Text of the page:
Trigeminal neuralgia is a nerve
disease of the face also known as tic douloureux. It produces abrupt, facial
pain, particularly in the lower face and jaw and sometimes in the area
encompassing the nose, ears, eyes, or lips. This sharp, stabbing, pulsing
shock-like pain is generated by irritation of the trigeminal nerve, which has
its branches going to the forehead, cheek, and lower jaw. It normally is
limited to one side of the face.
It’s true that trigeminal
neuralgia cannot always be cured, there are treatments available to lighten the
stabbing pain. Usually, anticonvulsive medicines are the first therapy option.
Surgery can be the last option for those who are not showing any reaction to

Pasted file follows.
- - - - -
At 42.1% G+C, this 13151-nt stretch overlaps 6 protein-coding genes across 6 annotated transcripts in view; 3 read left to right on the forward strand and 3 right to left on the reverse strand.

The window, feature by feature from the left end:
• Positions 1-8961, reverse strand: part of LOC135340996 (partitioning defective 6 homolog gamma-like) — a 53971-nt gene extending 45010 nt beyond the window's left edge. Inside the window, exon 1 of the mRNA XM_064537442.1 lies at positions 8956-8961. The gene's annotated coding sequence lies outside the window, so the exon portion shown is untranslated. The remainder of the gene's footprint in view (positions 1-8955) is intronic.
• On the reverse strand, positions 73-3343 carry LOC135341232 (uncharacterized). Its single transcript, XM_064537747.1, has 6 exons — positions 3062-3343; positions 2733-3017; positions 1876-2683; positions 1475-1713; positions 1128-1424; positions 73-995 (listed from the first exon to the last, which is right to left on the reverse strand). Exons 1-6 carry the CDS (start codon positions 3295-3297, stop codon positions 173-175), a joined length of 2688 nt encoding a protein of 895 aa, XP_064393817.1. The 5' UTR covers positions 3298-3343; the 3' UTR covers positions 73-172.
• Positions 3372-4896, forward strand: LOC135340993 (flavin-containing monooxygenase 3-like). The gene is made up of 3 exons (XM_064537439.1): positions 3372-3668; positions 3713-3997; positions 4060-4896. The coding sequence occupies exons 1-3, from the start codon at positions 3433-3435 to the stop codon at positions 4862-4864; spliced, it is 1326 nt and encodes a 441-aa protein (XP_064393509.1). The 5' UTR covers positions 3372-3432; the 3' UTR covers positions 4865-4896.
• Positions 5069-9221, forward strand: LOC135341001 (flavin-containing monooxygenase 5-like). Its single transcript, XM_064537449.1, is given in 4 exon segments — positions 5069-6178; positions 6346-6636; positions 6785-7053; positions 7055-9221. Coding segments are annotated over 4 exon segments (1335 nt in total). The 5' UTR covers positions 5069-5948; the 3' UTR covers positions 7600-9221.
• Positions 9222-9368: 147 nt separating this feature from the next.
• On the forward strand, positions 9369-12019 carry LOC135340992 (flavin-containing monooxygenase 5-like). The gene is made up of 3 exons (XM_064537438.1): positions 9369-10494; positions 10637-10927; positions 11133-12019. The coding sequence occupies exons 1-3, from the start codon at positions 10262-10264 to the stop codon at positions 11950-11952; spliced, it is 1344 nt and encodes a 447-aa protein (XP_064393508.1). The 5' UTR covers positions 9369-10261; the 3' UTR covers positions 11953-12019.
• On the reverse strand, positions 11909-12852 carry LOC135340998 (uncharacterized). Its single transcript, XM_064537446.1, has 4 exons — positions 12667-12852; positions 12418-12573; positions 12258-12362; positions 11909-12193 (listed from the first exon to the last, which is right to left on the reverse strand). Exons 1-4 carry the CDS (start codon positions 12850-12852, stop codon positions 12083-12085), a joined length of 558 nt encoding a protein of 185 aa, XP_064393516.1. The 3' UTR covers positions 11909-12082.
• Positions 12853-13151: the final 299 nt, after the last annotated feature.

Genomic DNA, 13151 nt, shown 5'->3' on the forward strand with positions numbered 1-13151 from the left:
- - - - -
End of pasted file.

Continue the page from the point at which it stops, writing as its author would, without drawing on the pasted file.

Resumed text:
the medications or for those who experience serious side effects from the
The symptoms that may occur include
The trigeminal nerve is a pair of cranial nerves in
the head. It is the nerve liable for providing a response to the face. The pain
connected with trigeminal neuralgia depicts an irritation of the nerve. The
cause of the pain normally is due to contact within a healthy artery or vein
and the trigeminal nerve at the bottom of the brain. This sets pressure on the
nerve as it invades the brain and makes the nerve to misfire. Other causes of
trigeminal neuralgia include the pressure of a tumor on the nerve.